Google’s CEO Eric Schmidt has announced that the company is pulling the plug on its online collaboration tool Google Wave a year after it made its debut and created a tsunami of interest with invitations to participate in the early programme being sold on eBay!

Schmidt told TechCrunch: “Wave has not seen the user adoption we would have liked. We don’t plan to continue developing Wave as a standalone product, but we will maintain the site at least through the end of the year and extend the technology for use in other Google projects. The central parts of the code, as well as the protocols that have driven many of Wave’s innovations, like drag-and-drop and character-by-character live typing, are already available as open source, so customers and partners can continue the innovation we began.”

It’s difficult to pin down precisely when Google lost the plot with Wave but I anticipated something was not quite right at Mountain View some time back when I published this post. There was a confusion about identity.

In retrospect Google Wave was doomed from the start. A seriously quirky interface and idiosyncratic user experience with how the whole service ran put it on the back foot. To be honest, I found MSN Messenger offered a more complete and useful “feel.”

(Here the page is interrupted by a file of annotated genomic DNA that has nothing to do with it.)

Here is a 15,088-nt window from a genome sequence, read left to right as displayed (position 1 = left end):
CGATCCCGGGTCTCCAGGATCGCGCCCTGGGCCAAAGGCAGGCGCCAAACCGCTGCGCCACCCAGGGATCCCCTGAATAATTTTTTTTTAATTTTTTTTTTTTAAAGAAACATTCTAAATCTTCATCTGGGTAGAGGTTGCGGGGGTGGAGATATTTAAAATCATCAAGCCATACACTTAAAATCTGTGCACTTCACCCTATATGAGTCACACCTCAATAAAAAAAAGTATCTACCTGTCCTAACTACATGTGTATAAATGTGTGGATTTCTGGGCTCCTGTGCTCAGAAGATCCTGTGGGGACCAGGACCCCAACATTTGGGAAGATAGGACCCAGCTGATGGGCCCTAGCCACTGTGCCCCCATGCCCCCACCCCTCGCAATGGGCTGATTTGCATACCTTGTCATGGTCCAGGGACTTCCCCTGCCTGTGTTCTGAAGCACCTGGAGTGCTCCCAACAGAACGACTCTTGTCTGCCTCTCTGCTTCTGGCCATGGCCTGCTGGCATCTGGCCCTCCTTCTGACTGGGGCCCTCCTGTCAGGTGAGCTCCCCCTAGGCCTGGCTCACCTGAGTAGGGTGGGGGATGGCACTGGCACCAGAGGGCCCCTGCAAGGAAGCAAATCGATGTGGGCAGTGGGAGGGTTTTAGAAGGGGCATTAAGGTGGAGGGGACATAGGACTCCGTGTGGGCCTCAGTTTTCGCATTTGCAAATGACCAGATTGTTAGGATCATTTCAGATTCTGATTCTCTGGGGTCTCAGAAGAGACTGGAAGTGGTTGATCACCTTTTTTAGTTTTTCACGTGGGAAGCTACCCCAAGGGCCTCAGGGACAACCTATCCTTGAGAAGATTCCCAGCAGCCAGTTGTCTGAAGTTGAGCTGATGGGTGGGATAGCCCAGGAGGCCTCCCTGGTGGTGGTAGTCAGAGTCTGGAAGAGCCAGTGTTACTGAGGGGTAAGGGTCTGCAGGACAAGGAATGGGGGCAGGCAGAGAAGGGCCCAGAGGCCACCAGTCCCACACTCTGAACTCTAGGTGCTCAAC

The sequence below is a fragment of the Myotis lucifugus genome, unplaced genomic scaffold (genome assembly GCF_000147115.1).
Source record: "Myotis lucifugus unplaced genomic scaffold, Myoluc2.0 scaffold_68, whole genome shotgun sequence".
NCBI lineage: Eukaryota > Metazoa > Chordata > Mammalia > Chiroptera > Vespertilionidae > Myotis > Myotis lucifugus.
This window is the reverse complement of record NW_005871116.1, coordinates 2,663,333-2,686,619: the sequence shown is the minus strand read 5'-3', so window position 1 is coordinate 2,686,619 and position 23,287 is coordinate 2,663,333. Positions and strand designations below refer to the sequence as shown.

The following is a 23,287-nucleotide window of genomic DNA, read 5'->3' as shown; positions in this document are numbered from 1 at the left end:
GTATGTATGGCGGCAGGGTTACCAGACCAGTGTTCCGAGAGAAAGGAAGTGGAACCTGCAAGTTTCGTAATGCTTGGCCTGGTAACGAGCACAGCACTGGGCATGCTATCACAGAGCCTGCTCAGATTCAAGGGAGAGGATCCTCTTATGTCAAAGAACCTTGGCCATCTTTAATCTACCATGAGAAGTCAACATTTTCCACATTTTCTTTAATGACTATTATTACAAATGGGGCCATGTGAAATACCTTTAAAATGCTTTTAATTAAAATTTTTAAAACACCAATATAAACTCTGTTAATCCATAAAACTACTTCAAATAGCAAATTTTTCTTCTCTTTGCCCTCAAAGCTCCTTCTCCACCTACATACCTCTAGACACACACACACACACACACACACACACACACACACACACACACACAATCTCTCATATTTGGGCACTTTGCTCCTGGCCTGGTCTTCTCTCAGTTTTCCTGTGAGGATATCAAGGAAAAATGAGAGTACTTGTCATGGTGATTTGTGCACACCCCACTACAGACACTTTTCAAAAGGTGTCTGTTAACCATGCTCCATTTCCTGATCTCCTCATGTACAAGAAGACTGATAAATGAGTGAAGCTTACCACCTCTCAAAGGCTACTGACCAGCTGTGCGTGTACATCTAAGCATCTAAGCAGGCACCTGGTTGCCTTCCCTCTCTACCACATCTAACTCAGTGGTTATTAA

Schmidt has intimated that some parts of Wave will be integrated into other Google offerings, namely Gmail and Docs. Now does that ring a warning bell? Remember when the Big G sprang Buzz on us as an open app and the furore that erupted when people found their privacy seriously at risk because Google naively thought we would all want to use Buzz.

Now here’s a novel suggestion Eric. Keep Gmail as an email service pure and simple. Don’t try and turn it into an all singing and dancing multimedia tool. If I wanted something I could collaborate with friends and colleagues, share files, work on documents, have side discussions, etc I’d use Google Wave – oh, crap, I forgot I can’t do that any more!

I sometimes wonder what the work environment at Mountain View is really like. We all know it’s a cool place to work and people can spend a percentage of their time developing other projects apart from their core work. But is it all too insular, too closed off from the real world inhabited by Google’s customers? Does Google use focus groups comprised of real people who don’t have brains the size of small planets to road test new products? Hell, even Apple gets consumer feedback by leaving prototype iPhones in bars!

Wave had phenomenal potential but someone, somewhere in the Googleplex ran out of steam. I guess the next time I collaborate with someone on Google Docs I’ll be able to tune into his webcam and see his dog licking its balls in the background!

In the meantime I have checked and have 18 invitations to Wave – anyone want one and participate in a slice of history before Google throws the switch?